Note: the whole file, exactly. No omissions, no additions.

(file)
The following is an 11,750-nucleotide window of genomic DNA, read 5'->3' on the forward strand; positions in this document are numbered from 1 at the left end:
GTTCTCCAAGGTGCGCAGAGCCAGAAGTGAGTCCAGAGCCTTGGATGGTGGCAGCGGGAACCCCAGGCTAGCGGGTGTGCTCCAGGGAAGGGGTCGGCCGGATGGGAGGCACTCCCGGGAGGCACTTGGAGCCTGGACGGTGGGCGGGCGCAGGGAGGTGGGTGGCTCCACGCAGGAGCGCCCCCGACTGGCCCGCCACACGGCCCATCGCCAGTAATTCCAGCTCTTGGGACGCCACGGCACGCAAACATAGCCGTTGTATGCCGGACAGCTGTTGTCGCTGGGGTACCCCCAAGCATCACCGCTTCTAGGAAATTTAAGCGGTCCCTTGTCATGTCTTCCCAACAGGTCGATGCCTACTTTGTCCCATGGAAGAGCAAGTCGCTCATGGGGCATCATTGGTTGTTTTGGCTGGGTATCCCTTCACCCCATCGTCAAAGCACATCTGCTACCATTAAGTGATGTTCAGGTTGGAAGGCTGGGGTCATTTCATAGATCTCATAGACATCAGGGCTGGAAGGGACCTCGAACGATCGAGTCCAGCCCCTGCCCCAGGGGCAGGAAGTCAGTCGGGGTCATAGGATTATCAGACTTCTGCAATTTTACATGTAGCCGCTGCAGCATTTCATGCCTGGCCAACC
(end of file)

The following is an 11,750-nucleotide window of genomic DNA, read 5'->3' on the forward strand; positions in this document are numbered from 1 at the left end:
GTTCTCCAAGGTGCGCAGAGCCAGAAGTGAGTCCAGAGCCTTGGATGGTGGCAGCGGGAACCCCAGGCTAGCGGGTGTGCTCCAGGGAAGGGGTCGGCCGGATGGGAGGCACTCCCGGGAGGCACTTGGAGCCTGGACGGTGGGCGGGCGCAGGGAGGTGGGTGGCTCCACGCAGGAGCGCCCCCGACTGGCCCGCCACACGGCCCATCGCCAGTAATTCCAGCTCTTGGGACGCCACGGCACGCAAACATAGCCGTTGTATGCCGGACAGCTGTTGTCGCTGGGGTACCCCCAAGCATCACCGCTTCTAGGAAATTTAAGCGGTCCCTTGTCATGTCTTCCCAACAGGTCGATGCCTACTTTGTCCCATGGAAGAGCAAGTCGCTCATGGGGCATCATTGGTTGTTTTGGCTGGGTATCCCTTCACCCCATCGTCAAAGCACATCTGCTACCATTAAGTGATGTTCAGGTTGGAAGGCTGGGGTCATTTCATAGATCTCATAGACATCAGGGCTGGAAGGGACCTCGAACGATCGAGTCCAGCCCCTGCCCCAGGGGCAGGAAGTCAGTCGGGGTCATAGGATTATCAGACTTCTGCAATTTTACATGTAGCCGCTGCAGCATTTCATGCCTGGCCAACC